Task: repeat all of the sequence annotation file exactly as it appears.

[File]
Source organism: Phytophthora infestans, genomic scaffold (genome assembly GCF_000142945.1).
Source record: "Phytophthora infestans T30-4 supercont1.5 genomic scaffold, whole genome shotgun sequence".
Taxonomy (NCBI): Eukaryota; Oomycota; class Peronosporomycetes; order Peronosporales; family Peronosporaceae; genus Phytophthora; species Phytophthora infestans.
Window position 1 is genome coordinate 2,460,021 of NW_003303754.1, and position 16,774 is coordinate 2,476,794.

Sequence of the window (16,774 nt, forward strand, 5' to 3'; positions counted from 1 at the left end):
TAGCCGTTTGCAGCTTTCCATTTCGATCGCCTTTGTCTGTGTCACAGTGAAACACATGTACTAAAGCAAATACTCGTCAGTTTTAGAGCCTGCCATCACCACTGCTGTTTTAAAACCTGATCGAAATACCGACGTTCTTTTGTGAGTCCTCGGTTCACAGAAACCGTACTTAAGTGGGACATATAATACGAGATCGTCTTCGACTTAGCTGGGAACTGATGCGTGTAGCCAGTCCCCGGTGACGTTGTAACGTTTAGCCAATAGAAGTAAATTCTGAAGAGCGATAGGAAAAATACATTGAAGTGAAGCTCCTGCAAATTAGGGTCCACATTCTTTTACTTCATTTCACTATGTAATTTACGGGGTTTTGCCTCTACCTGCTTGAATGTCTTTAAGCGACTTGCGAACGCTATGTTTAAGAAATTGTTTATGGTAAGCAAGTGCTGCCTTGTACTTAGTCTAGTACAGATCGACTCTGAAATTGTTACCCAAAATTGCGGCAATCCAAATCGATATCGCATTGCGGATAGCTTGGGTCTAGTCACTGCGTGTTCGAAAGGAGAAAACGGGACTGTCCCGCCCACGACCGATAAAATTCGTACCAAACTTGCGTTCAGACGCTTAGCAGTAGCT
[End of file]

Source organism: Phytophthora infestans, genomic scaffold (genome assembly GCF_000142945.1).
Source record: "Phytophthora infestans T30-4 supercont1.5 genomic scaffold, whole genome shotgun sequence".
Taxonomy (NCBI): Eukaryota; Oomycota; class Peronosporomycetes; order Peronosporales; family Peronosporaceae; genus Phytophthora; species Phytophthora infestans.
Window position 1 is genome coordinate 2,460,021 of NW_003303754.1, and position 16,774 is coordinate 2,476,794.

Sequence of the window (16,774 nt, forward strand, 5' to 3'; positions counted from 1 at the left end):
TAGCCGTTTGCAGCTTTCCATTTCGATCGCCTTTGTCTGTGTCACAGTGAAACACATGTACTAAAGCAAATACTCGTCAGTTTTAGAGCCTGCCATCACCACTGCTGTTTTAAAACCTGATCGAAATACCGACGTTCTTTTGTGAGTCCTCGGTTCACAGAAACCGTACTTAAGTGGGACATATAATACGAGATCGTCTTCGACTTAGCTGGGAACTGATGCGTGTAGCCAGTCCCCGGTGACGTTGTAACGTTTAGCCAATAGAAGTAAATTCTGAAGAGCGATAGGAAAAATACATTGAAGTGAAGCTCCTGCAAATTAGGGTCCACATTCTTTTACTTCATTTCACTATGTAATTTACGGGGTTTTGCCTCTACCTGCTTGAATGTCTTTAAGCGACTTGCGAACGCTATGTTTAAGAAATTGTTTATGGTAAGCAAGTGCTGCCTTGTACTTAGTCTAGTACAGATCGACTCTGAAATTGTTACCCAAAATTGCGGCAATCCAAATCGATATCGCATTGCGGATAGCTTGGGTCTAGTCACTGCGTGTTCGAAAGGAGAAAACGGGACTGTCCCGCCCACGACCGATAAAATTCGTACCAAACTTGCGTTCAGACGCTTAGCAGTAGCT